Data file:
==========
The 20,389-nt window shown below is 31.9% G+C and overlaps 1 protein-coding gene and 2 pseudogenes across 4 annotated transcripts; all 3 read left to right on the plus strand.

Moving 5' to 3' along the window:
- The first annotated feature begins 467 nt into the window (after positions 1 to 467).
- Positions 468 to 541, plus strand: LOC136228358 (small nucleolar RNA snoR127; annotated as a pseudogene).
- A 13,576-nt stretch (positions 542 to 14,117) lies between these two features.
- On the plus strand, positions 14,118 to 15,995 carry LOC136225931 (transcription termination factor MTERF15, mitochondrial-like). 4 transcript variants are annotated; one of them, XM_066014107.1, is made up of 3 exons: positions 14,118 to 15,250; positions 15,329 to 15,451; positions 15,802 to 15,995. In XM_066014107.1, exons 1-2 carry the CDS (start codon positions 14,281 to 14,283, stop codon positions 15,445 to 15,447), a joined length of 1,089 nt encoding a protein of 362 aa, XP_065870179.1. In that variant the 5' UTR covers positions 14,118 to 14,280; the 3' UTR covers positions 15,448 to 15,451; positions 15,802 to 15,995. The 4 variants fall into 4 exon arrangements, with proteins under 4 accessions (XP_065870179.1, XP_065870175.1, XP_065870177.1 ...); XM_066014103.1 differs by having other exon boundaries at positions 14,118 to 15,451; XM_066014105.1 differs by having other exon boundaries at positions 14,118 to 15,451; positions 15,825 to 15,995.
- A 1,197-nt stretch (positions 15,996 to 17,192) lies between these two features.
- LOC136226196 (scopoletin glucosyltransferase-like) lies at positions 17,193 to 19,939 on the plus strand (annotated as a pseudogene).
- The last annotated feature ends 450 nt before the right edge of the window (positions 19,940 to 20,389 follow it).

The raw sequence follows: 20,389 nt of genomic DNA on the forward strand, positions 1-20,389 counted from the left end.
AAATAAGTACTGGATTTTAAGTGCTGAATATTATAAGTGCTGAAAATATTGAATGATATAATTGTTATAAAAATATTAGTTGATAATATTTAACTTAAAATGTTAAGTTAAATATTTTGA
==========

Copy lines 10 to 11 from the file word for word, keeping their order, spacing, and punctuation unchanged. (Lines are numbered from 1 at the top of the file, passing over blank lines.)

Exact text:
The raw sequence follows: 20,389 nt of genomic DNA on the forward strand, positions 1-20,389 counted from the left end.
AAATAAGTACTGGATTTTAAGTGCTGAATATTATAAGTGCTGAAAATATTGAATGATATAATTGTTATAAAAATATTAGTTGATAATATTTAACTTAAAATGTTAAGTTAAATATTTTGA